WAITING times in accident and emergency departments across England - including in Portsmouth - have plummeted to their worst levels in more than a decade, new figures have revealed.
NHS England released records showing it has failed to meet the target of seeing 95 per cent of patients within the four-hour time target, as the government admitted there was a ‘huge amount of pressure’ on the health service.
Portsmouth Hospitals NHS Trust, which runs Queen Alexandra Hospital, saw 81.7 per cent of the 33,239 patients who attended A&E in the three months up to Christmas within that target, making it one of the worst performing trust’s in the country.
Health Secretary Jeremy Hunt said hospital bosses feel they are ‘running just to keep still’ to cope with rising demand.
He told the BBC Radio 4 Today programme: ‘There is a huge amount of pressure, that’s absolutely clear.
But he added: ‘I think we also have to recognise, despite the particular pressures, despite the major incidents - and you always get some major incidents at this time of year - that the NHS is continuing to see in A&E departments nine out of 10 people within the four-hour target.
‘That is actually better than any other country in the world that measures these things.’
It is a marked fall on the worst performance recorded since the coalition came to power of 94.1 per cent at the start of 2013 and is the lowest recorded over the last 10 years.
When broken down, the quarterly records show the country’s major A&E departments fared even worse, with fewer than nine in 10 patients - 88.9 per cent - being seen within the target.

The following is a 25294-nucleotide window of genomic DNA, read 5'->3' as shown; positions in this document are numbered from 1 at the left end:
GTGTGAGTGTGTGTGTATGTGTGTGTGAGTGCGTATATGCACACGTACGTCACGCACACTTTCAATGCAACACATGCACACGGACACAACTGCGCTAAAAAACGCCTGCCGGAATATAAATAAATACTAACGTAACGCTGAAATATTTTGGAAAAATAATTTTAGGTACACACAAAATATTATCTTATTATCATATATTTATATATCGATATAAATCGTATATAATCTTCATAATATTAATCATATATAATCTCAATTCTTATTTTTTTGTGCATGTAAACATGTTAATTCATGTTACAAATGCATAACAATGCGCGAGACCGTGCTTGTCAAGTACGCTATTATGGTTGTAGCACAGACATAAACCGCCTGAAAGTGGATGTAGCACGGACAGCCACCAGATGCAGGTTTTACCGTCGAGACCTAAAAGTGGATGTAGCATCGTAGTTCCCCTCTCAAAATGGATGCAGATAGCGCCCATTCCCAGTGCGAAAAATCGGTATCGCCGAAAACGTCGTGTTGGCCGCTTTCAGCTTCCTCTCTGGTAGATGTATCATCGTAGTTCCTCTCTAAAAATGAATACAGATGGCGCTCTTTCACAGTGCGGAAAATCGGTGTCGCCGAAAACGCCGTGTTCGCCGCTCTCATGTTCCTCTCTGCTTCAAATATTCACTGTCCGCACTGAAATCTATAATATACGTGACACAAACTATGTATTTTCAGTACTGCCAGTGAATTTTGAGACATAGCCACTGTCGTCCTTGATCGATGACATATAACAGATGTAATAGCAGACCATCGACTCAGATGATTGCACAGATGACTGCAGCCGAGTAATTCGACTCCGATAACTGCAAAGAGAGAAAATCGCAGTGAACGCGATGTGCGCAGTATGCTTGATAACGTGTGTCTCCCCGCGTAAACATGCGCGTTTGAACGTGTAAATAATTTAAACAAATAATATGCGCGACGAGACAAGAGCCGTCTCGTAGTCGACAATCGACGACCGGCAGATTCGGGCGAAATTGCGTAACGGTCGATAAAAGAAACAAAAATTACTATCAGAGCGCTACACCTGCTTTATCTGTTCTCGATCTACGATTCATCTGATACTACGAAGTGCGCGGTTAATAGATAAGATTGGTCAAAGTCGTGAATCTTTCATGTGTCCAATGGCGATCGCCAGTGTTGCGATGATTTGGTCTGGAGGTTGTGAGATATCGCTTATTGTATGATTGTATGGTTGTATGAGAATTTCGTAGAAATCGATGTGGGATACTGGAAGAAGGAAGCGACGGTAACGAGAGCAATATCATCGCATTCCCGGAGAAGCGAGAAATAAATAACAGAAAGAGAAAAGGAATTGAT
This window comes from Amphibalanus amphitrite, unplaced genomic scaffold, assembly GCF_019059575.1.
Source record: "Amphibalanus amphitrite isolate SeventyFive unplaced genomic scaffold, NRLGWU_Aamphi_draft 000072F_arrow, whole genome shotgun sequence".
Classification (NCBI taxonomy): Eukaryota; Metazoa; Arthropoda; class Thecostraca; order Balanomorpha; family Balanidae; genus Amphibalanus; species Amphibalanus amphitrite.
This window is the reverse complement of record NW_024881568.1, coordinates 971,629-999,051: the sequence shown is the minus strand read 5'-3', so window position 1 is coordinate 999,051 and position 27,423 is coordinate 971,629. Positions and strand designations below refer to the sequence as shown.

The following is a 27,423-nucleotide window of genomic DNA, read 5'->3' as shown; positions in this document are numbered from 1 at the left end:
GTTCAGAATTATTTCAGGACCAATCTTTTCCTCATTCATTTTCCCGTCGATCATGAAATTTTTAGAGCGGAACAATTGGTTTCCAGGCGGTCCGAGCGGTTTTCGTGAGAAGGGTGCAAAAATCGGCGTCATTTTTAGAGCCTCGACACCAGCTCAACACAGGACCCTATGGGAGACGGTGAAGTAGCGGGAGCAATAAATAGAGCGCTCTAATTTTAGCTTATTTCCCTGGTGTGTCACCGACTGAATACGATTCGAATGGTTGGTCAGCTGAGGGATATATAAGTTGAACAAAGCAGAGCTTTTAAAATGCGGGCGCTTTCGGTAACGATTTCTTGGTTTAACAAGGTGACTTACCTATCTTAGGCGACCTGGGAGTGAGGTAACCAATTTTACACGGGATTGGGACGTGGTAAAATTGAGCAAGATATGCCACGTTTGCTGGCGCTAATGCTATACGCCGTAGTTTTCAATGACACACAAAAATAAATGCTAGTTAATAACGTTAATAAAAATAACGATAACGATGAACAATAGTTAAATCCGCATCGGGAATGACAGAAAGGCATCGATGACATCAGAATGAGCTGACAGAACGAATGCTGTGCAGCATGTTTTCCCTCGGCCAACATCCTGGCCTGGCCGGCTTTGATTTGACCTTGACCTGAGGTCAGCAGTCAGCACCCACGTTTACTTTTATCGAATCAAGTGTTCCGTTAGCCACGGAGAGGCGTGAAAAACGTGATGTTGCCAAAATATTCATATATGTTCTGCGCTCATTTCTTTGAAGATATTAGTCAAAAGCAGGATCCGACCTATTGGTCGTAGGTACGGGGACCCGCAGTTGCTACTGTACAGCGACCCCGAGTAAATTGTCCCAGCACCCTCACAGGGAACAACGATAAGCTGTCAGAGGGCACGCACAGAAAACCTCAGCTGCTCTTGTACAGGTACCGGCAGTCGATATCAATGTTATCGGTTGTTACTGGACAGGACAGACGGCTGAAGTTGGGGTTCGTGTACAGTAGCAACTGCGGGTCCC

Dr Sarah Pinto-Duschinsky, director of operations and delivery for NHS England, said: ‘Today’s figures show that, in the three months to the end of December, more than nine out of 10 A&E patients in England continued to be seen and treated in under four hours - the best measured performance of any major Western country.
‘In the immediate run-up to Christmas, the NHS treated 446,500 A&E attendees, up 38,000 on the same week last year. And there were 112,600 emergency admissions - the highest number in a single week since we started publishing performance figures in 2010.
‘We faced similar demand over Christmas itself. In the week ending December 28, A&E attendances were up more than 31,000 on the same period last year, meaning we successfully treated more patients in under four hours than ever before.’
The figures were released as several hospital trusts were forced to activate major incident plans to cope with a surge in demand at emergency departments.
Gloucester Royal, Cheltenham General Hospital, Scarborough Hospital and the University Hospitals of North Midlands in Staffordshire have implemented the emergency measure.
Others, including the Royal Surrey County Hospital, in Guildford, urged people to stay away from A&E unless their case was a genuine emergency.
The president of the College of Emergency Medicine said the pressure on staff was ‘intolerable’, with around 20,000 more patients a week attending A&E than a year ago.